Dennis Moriarty in his front yard filled with native plants and wildflowers. The city gave Dennis a warning for violating a city code that forbids tall grass and "rank weeds and noxious plants." If he doesn't comply, he could be fined up to $500. (Chase Castor/The Beacon)

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Dennis Moriarty decided to kill his grass and replace it with native wildflowers last year. At 80 years old, he was finding it harder to mow his lawn, which sits at a steep angle. 

“After mowing this property for 20 years and weed whacking it, I decided I’m gonna plant wildflowers, attract bees, butterflies and hummingbirds,” he said. “In June, I had abundant flowers out here.”

Now, the native plants on Colorado Avenue tower above Moriarty himself. That’s become an unexpected problem. 

Plants taller than 10 inches can be classified as a “nuisance violation” in Kansas City, Missouri’s code of ordinances. So planting native and pollinator foods like milkweed could put a property owner at risk of a court date — and maybe a hefty fine. While exceptions can be made for native plants, they’re still expected to be “cultivated and attended,” a phrasing that leaves much to discretion.

Kansas City’s neighborhoods department maintains that so long as native plants are properly managed, homeowners won’t be cited for having them in their yard. The issue, they said, arises when the growth mixes with grass and other weeds to become out of control. 

Wildflower debate spreads like a weed

In Moriarty’s yard, vivid orange, yellow and purple blooms top some plants, while others have begun dying off for the winter. The milkweed rises highest of all, sitting like small trees on the right side of the property. Monarch butterflies alight on the blooms, then flutter off, quickly replaced by bees or hummingbirds.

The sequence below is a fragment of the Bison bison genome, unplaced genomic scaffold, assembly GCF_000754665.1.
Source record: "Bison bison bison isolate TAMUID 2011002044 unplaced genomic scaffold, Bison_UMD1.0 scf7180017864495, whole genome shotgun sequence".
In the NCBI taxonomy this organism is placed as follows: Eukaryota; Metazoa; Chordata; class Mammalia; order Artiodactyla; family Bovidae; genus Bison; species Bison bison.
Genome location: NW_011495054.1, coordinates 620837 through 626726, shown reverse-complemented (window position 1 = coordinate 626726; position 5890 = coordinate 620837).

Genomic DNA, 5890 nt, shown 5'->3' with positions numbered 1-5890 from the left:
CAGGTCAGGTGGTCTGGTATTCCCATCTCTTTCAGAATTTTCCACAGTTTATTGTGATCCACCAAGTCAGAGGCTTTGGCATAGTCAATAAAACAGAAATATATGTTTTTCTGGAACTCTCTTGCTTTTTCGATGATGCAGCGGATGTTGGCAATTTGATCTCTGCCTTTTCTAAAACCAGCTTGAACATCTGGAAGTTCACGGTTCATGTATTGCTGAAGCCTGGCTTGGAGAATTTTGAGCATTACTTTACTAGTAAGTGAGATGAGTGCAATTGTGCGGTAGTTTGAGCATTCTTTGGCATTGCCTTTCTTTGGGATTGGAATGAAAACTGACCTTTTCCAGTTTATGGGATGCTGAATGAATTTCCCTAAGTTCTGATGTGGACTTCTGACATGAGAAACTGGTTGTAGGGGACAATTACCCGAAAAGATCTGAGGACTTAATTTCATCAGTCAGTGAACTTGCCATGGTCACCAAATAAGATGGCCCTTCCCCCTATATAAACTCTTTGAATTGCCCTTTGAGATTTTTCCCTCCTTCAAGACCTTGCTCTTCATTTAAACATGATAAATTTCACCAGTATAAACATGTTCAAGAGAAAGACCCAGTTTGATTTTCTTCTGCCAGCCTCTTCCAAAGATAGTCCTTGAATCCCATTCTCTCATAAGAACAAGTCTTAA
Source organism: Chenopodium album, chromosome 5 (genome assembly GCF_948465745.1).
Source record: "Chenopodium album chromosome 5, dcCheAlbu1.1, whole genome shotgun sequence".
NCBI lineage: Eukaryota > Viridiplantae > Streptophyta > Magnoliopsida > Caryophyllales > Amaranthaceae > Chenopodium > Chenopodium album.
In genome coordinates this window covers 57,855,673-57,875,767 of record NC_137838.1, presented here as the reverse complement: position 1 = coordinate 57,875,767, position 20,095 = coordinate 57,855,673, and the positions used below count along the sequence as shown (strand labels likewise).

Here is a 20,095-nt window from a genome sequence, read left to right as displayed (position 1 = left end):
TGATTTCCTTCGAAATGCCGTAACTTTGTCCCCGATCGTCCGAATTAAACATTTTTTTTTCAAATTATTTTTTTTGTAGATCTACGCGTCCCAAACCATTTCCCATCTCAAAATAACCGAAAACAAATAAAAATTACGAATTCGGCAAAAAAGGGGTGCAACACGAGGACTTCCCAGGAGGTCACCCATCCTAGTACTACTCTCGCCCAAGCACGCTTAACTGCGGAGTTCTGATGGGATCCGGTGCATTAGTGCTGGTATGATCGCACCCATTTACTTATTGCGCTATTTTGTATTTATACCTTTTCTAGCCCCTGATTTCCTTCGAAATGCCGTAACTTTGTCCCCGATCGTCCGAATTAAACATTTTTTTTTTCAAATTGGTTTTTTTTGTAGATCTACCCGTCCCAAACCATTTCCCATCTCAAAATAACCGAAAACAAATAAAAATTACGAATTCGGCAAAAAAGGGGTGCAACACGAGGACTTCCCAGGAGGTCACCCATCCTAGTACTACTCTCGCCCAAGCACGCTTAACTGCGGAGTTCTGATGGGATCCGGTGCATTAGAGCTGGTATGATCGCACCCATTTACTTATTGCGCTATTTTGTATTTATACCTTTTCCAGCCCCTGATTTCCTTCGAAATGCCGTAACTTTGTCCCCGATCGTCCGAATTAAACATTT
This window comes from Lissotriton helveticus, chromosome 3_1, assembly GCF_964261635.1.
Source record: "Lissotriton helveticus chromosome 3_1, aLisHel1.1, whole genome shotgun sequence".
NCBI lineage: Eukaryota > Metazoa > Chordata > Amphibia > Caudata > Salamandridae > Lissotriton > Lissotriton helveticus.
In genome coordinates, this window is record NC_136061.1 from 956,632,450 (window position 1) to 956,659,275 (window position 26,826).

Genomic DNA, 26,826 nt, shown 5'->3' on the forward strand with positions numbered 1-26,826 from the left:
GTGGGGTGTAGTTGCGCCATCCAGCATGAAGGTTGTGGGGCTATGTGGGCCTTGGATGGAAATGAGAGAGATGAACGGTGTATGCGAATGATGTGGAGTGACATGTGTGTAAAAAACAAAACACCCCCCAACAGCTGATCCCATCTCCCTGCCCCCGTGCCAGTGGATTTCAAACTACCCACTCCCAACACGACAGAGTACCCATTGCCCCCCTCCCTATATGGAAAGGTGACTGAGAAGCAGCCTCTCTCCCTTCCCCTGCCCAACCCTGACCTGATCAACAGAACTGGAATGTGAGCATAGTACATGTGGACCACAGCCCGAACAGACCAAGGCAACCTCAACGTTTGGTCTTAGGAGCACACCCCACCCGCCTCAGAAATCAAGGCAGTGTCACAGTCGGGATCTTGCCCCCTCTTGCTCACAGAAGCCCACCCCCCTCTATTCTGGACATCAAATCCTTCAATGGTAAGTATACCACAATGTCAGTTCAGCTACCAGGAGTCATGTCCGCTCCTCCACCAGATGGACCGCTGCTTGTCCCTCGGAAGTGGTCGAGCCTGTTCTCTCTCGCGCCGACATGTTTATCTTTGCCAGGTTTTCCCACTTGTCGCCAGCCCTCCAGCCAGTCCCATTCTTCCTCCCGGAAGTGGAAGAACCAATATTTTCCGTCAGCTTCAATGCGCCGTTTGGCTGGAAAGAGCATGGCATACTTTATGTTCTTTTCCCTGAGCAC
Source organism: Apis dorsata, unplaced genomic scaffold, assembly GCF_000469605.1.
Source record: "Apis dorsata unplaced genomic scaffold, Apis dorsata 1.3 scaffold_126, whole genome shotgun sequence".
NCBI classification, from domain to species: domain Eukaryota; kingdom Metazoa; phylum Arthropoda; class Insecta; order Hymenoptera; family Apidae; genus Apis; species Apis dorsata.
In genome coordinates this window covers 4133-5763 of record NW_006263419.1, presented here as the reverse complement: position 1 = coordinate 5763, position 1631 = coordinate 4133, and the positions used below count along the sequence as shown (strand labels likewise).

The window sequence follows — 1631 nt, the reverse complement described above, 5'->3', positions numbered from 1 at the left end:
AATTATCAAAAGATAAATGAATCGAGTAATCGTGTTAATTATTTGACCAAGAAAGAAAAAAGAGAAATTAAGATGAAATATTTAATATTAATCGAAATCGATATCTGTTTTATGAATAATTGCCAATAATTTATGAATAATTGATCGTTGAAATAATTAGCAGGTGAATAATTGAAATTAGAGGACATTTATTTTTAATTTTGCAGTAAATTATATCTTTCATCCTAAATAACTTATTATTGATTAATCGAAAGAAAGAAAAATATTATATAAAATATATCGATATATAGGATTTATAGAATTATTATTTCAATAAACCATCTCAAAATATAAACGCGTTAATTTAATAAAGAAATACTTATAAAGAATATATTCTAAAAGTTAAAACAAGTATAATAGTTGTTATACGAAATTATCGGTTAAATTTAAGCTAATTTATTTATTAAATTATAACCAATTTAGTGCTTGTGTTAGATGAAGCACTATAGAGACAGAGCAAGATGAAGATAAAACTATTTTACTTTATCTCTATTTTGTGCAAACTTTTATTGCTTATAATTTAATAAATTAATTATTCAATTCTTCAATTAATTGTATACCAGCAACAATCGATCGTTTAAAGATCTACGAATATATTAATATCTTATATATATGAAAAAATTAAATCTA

Bees collect nectar from wildflowers in Dennis Moriarty’s front yard of native plants and wildflowers. The garden hosts other pollinators including hummingbirds and butterflies. (Chase Castor/The Beacon)

After receiving a warning from a city inspector in early September, who called his plants weeds, Moriarty took to Twitter to share his frustrations. His tweet went viral, sparking a heated debate over the city’s right to manage native plants on private properties.

“The support of so many people (online) overwhelmed me,” Moriarty said. “It caused me to cry over my keyboard. The keyboard wasn’t wet, but my cheeks sure were.”

The city said the issue isn’t as simple as it appears on Twitter.

“Could there be native plants? Maybe, but it’s overshadowed by the growth,” said John Baccala, spokesperson for the Housing and Community Development Department in Kansas City. The image shown in Moriarty’s Twitter post doesn’t reflect the overgrowth the inspector saw, he said, and Moriarty wouldn’t have been cited if it was the only growth present. 

“If the plants are 20 feet high, that becomes an issue,” Baccala said.

Moriarty acknowledged that some of the milkweed was high, but he said he plans to cut back all the plants to no higher than 8 inches once the first frost hits. He’ll allow the seeds produced in the spring and summer to regenerate the yard. He’s also planning to uproot some of the milkweed plants so they don’t overpower the other vegetation.

Native landscaping gains popularity in Kansas City

Kansas City is seeing more people planting native vegetation to reduce their water use and provide natural erosion control, particularly near the Plaza. Moriarity, who lives in the northeast area, said he hasn’t had to water his yard once since transitioning to native plants.